Tag Archives: horror films

Around the Common Room: October 26, 2012

We’re just days away from Halloween, and have a few good links well suited to the holiday. First, Fantasy Faction has quite the aggregation of SFF links and v

ideos, including information on how to zombie-proof your house and dress as a famous work of art for your Halloween party. Kirkus Reviews has a piece up on H.P. Lovecraft, Off the Mark imagines out a soft drink for werewolves, and all the Top [n.] lists of the week seem to be horror-related: 10 massively awesome giant movie monsters, 10 stereotypical horror movie victims, 8 things Hollywood can no longer make creepy, the 15 greatest mad doctors of nerddom, and–in a nicely meta twist–the top 10 lists about horror movies.

Excellent non-Halloween news for Tolkien fans: Mythgard Institute has announced Mythmoot, a Tolkien/The Hobbit conference in Maryland, running December 15 and 16 with a private screening of The Hobbit: An Unexpected Journey. From the site:

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The Laughs are MONSTERous!

(No, really–that’s what the poster says!)

What do you get when the legends of silver screen comedy run into the legends of silver screen horror (literally)? You get the 1948 classic, Abbott and Costello Meet Frankenstein. Hailed as one of the greatest comic horror movies ever made, it showcases the comedy duo at the height of their powers and the classic Universal Studio monsters in all their campy terror.

Glenn Strange is the monster in question, the immortal Lon Chaney continues his role as the Wolfman, and, most memorably, Bela Lugosi assumed the role of Count Dracula for the second and final time. Vincent Price even features in an uncredited cameo as the Invisible Man–and gets enough time to laugh evilly.

Abbott and Costello are Chick and Wilbur, two hapless freight handlers who receive a remarkable shipment–Count Dracula in a coffin, Frankenstein’s monster in a crate. Nor did the shipment arrive by accident. Dracula has designed a sinister plot to empower the monster, and lacks one vital ingredient to bring terror to the world: Wilbur’s brain.

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Nosferatu: The Symphony of Horror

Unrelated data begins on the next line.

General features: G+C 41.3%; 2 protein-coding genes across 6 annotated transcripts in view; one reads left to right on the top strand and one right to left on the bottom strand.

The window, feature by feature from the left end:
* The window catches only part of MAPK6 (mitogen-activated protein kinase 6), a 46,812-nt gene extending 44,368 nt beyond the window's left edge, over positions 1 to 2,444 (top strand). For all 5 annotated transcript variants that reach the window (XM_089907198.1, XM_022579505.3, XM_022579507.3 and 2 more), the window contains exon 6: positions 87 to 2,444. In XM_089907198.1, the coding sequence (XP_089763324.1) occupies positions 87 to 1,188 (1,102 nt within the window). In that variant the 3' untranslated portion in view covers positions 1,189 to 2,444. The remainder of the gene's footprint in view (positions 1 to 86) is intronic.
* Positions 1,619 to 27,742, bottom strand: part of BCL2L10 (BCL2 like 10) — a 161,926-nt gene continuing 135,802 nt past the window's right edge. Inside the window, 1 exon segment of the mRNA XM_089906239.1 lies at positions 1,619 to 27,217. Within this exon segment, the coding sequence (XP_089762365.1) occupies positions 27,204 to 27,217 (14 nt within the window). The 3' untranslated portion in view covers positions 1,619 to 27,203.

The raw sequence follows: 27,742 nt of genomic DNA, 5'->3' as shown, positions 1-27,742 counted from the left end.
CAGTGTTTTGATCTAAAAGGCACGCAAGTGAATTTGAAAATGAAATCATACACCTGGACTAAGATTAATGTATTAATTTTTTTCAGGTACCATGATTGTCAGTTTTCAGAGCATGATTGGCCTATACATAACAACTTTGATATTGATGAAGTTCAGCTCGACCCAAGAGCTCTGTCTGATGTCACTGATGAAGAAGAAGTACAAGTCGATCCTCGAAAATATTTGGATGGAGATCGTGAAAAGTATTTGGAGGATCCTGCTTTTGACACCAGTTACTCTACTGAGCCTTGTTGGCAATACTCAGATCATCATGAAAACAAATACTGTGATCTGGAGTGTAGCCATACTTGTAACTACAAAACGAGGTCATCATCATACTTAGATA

NosferatuShadowNosferatu, The Symphony of Horror (How’s that for a catchy name?) was an unauthorized adaptation of Bram Stoker’s Dracula.  It is, as far as I can tell from a brief research, one of the earliest adaptations of Dracula.  Directed by F.W. Murnau and released in 1922, the film attempted to get around the problem of not having the rights to the Stoker story by changing the setting from London to the fictional German city of Wisborg and also changing all the names of the characters.  Count Dracula becomes Count Orlok, Harker becomes Thomas Hutter, Renfield becomes Knock, and so on.  Minus the ending, though, the story is essentially the same as Dracula. Continue reading

Books, Films, and You – Boo!

In keeping with our October Halloween theme, what books or films have literally made your hair stand on end, or made you jump, scream or have nightmares for weeks?

I’m around eighteen. I’m reading The Haunting of Hill House by Shirley Jackson. It’s late at night and I’m alone; the house is silent. All lights are off, except for the lamp beside me. I’m completely absorbed in the scene where the two women are in the bedroom; the house has come alive, and is breathing and making horrific sounds; I’m totally in that room with them, scared out of my wits. The doorknob to the room is turning.

Suddenly, our front door doorknob, several feet away, begins to turn.

I stare at it in disbelief, hair standing on end. It mysteriously continues to slowly turn back and forth. I get up and creep fearfully to the door, my heart practically jumping out of my chest. I feel a complete unreality. I’m get to the door and (stupid!) open it, and find myself two inches from a face between the opened screen door and me. Before I realize it’s my brother returning from an evening out, I jump and shriek loud enough to wake the neighborhood.

I haven’t read any horror since.

So, what’s your story?